Barcelona team highlights trends of isthmic contractions in pregnancy

2016 10 24 14 20 44 165 Spanish Flag 400

Ultrasound shows that isthmic contractions are common in second-trimester pregnancies and can have an impact on cervical measurements, fetal medicine specialists from Vall d'Hebron University Hospital in Barcelona, Spain, have found.

A group of authors led by Dr. Alba Farras, PhD, wrote that ultrasound findings showing isthmic contractions occur in close to half of pregnant women after bladder voiding, and that it takes about 20 minutes for complete relaxation of the isthmus after a contraction.

"We recommend performing cervical assessment at least 20 minutes after bladder voiding to reduce the risk of bias in cervical length measurement and to avoid false images of placenta previa," Farras and colleagues wrote in an article published on 20 July in the American Journal of Obstetrics and Gynecology.

While asymptomatic contractions in the uterine isthmus -- also known as isthmic contractions --are a frequent physiological occurrence in pregnant women, the researchers noted that there is limited data on their prevalence and characteristics. Previous studies have used static ultrasound images, which may not sufficiently capture the nature of these contractions, according to the authors, so they used real-time ultrasound to investigate with an end goal of developing a new way to assess the contractions' presence and intensity.

The study included data from 30-second trimester singleton pregnancies; the women were assessed for isthmic contractions after voiding their bladders. The team found that the contractions occurred in 43% of the women and that the median time to complete isthmus relaxation was 19.7 minutes.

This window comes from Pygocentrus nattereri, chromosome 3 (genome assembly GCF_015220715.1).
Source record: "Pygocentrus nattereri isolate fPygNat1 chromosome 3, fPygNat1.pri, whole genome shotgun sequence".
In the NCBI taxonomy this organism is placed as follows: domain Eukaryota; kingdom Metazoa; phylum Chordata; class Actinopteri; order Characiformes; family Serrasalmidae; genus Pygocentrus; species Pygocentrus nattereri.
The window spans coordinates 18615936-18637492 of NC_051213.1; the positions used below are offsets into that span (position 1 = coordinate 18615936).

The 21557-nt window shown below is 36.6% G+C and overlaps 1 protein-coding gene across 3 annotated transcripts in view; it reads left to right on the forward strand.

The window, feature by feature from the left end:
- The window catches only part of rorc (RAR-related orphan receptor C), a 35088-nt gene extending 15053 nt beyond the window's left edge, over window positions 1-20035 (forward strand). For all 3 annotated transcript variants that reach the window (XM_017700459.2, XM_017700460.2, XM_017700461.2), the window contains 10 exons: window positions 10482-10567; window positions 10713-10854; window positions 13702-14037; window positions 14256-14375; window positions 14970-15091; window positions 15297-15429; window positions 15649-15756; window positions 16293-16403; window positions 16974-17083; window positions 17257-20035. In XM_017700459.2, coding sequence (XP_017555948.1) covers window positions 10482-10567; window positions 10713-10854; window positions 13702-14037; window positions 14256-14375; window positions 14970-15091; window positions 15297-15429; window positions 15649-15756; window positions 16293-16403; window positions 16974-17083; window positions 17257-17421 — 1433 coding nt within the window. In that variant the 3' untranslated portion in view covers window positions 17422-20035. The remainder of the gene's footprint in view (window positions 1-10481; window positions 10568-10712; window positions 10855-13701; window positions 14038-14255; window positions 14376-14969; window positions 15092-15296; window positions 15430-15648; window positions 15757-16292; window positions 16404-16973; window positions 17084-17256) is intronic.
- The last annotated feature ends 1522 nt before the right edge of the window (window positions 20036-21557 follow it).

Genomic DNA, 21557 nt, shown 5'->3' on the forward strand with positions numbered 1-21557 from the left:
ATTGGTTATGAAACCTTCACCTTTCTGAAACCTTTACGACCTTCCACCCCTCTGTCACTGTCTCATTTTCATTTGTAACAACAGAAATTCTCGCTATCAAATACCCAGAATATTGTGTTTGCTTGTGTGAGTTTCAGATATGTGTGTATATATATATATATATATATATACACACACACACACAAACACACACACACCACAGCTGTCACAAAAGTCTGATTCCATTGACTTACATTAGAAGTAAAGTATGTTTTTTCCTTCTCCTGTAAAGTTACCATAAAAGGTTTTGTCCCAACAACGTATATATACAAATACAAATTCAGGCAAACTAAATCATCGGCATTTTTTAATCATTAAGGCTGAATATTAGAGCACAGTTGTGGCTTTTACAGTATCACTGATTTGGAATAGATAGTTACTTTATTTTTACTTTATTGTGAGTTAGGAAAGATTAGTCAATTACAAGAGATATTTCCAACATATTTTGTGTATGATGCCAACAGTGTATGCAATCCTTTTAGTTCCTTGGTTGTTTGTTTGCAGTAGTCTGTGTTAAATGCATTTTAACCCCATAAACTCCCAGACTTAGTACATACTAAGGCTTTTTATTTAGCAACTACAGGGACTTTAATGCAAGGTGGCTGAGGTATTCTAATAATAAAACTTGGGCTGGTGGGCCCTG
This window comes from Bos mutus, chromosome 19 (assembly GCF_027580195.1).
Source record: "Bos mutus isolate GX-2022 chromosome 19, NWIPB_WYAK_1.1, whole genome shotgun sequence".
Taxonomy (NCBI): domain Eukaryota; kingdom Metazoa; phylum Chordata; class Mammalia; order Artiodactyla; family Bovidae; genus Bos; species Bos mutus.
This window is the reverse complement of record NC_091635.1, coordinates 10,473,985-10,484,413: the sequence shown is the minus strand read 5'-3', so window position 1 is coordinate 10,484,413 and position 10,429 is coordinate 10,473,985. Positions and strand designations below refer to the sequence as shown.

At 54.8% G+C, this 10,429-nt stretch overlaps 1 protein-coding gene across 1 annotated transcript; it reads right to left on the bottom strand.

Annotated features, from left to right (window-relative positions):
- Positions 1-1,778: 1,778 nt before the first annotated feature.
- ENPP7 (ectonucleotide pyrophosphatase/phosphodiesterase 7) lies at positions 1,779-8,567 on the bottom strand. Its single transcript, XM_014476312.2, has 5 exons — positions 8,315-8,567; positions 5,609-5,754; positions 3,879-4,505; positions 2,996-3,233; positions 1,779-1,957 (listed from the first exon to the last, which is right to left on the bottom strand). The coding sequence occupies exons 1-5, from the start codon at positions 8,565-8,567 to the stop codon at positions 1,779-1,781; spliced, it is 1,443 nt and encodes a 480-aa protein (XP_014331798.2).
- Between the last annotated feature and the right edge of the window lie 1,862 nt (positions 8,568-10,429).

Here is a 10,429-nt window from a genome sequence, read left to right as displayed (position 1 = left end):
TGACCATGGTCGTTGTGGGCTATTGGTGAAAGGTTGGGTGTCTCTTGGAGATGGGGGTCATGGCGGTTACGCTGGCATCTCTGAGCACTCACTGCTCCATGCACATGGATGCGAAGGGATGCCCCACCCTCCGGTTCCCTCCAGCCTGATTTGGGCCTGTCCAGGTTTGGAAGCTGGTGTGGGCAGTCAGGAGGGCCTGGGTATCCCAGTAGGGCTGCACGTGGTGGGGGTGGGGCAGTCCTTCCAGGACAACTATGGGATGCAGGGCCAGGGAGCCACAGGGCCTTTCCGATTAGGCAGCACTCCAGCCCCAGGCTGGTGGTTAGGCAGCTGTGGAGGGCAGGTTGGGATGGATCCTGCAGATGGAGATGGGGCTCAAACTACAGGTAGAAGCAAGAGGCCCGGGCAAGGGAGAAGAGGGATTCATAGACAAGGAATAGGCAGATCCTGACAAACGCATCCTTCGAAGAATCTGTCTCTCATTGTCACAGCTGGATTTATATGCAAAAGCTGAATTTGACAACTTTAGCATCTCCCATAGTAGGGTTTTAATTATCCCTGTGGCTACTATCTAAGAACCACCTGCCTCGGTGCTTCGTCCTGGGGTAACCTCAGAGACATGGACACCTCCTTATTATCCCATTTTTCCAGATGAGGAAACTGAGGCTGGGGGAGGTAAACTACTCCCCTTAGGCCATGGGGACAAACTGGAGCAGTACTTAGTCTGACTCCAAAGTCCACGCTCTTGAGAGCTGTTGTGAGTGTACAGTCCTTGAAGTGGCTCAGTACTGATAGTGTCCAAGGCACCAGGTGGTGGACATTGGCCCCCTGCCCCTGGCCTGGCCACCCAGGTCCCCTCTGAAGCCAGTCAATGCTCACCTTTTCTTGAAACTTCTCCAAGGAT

Farras and colleagues also found that relaxation tended to start with a decrease in muscular tone in the isthmus, creating a funnel-like image. This image disappeared as the isthmus continued to relax and uterine wall thickness decreased.

More research is needed to understand the role of isthmic contractions in pregnancy and birth, the authors urged. They recommended the following steps for assessing the presence of these contractions:

  • Observe the cervix for at least 3 minutes. If the maximum isthmic length observed during that period is more than 18 mm, clinicians can assume that the patient is experiencing an isthmic contraction.
  • If the patient is experiencing an isthmic contraction, wait at least 20 minutes and reassess the cervix.
  • For universal cervical length screening performed in the second trimester of pregnancy, have the patient void their bladder, then scan the fetus, and perform the cervical length screening 20 to 30 minutes after voiding.
  • Do not wait more than 30 minutes, because bladder filling can falsely exaggerate cervical length.
  • Check for signs of isthmic contraction before diagnosing placenta previa.
  • If the isthmic length is over 18 mm or subjective signs of contraction are seen, repeat the ultrasound examination 20 minutes later.

The entire study can be found here.

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